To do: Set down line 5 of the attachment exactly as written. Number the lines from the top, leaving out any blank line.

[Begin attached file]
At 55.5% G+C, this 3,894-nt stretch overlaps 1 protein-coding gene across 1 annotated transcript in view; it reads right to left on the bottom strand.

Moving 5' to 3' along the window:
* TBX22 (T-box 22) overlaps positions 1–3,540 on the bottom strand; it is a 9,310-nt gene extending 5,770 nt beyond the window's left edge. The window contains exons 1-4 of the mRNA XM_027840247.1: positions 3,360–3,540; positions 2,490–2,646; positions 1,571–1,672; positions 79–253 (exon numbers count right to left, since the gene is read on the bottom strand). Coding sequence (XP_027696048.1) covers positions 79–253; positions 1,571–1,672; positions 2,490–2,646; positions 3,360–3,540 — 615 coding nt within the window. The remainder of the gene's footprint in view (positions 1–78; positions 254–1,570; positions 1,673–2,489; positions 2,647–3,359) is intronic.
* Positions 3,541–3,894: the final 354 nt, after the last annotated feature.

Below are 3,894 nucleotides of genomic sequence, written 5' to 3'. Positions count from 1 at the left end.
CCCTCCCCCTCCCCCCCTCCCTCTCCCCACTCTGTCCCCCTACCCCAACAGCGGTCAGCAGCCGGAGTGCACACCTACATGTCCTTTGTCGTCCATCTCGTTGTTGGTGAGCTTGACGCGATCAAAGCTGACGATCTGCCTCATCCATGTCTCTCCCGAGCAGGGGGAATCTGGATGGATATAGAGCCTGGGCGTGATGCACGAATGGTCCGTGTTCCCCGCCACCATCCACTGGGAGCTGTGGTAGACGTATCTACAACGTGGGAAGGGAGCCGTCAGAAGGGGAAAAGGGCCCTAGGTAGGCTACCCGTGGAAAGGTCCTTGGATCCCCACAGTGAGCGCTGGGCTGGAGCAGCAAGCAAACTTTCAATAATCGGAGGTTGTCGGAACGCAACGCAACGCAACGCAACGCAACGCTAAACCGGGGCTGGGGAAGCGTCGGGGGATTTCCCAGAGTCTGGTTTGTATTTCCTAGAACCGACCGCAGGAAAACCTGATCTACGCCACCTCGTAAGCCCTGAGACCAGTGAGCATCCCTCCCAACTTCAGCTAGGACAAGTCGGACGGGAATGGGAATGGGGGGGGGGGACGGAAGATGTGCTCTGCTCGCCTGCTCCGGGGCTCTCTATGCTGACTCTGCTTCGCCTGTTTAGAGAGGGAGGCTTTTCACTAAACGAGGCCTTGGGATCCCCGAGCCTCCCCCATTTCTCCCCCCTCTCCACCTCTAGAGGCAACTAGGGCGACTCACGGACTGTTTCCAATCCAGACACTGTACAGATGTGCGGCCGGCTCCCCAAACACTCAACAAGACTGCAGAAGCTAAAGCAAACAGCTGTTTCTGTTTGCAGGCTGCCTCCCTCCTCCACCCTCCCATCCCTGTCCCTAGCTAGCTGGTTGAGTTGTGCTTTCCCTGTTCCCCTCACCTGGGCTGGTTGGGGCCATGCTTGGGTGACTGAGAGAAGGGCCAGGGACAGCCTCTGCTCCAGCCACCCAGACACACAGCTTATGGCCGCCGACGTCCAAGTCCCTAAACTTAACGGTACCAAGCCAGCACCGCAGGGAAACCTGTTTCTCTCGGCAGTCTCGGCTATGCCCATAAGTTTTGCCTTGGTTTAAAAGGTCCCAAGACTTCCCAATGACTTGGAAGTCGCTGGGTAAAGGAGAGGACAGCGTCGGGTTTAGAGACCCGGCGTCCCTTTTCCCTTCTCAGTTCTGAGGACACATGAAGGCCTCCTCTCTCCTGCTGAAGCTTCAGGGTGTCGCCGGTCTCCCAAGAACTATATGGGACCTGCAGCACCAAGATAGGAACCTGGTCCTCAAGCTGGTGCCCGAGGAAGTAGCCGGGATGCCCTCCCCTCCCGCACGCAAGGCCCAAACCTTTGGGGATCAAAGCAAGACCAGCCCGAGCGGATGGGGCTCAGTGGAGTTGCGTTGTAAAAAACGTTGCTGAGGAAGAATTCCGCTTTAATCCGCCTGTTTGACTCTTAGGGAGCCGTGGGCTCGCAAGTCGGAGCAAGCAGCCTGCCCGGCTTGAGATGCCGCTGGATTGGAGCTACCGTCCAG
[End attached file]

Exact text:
Below are 3,894 nucleotides of genomic sequence, written 5' to 3'. Positions count from 1 at the left end.